A practical guide to the proposed Legal Sector Codes and the legalis fraternitas (the legal fraternity)

A practical guide to the proposed Legal Sector Codes and the legalis fraternitas (the legal fraternity)


The Legal Sector and development of the Law has developed from the 1600s and is today, a formidable R30 Billion industry. From the onset of our country’s legal framework, it has included elements of a hybrid system which includes Legislation, Judicial Precedent, Indigenous Law, Common Law and Legal Academic Writings.

In a previous article we discussed the importance of Broad-Based Black Economic Empowerment (B-BBEE) compliance for law firms, in this article we aim to explain B-BBEE compliance in the Legal Industry with reference to the practical application of the B-BBEE Codes based on annual revenue thresholds.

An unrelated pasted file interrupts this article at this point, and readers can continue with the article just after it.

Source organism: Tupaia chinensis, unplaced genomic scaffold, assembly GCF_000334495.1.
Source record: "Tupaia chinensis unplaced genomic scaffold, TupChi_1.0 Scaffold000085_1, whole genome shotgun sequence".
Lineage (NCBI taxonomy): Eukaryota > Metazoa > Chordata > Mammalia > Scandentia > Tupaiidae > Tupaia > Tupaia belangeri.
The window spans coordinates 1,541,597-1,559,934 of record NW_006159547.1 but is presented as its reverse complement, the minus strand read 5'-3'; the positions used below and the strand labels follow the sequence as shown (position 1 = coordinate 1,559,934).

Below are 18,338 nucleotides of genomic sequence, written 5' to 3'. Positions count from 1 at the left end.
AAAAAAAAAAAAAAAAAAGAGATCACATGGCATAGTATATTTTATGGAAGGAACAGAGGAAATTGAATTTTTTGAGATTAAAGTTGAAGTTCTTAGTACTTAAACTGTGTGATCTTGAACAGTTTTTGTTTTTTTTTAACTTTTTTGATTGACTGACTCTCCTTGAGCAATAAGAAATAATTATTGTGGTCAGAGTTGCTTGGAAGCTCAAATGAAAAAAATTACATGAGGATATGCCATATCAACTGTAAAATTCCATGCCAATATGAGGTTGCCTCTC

Broad-Based Black Economic Empowerment (B-BBEE) compliance in the Legal Industry

Previously disadvantaged individuals, black people and women, fought fiercely to become part of the Legal Community and although our law was in development since the 1600s, the first female to be admitted to the legal fraternity, Madeline Wookey, was only successful after approaching the Cape Supreme Court in 1912 – three hundred years subsequent to our country’s first legal system onset.  

In order to eloquently, “right the wrongs of the past”, the South African Government has embarked on a journey to establish an all-inclusive economic society, where previously disadvantaged individuals are given the opportunity to partake in the economy.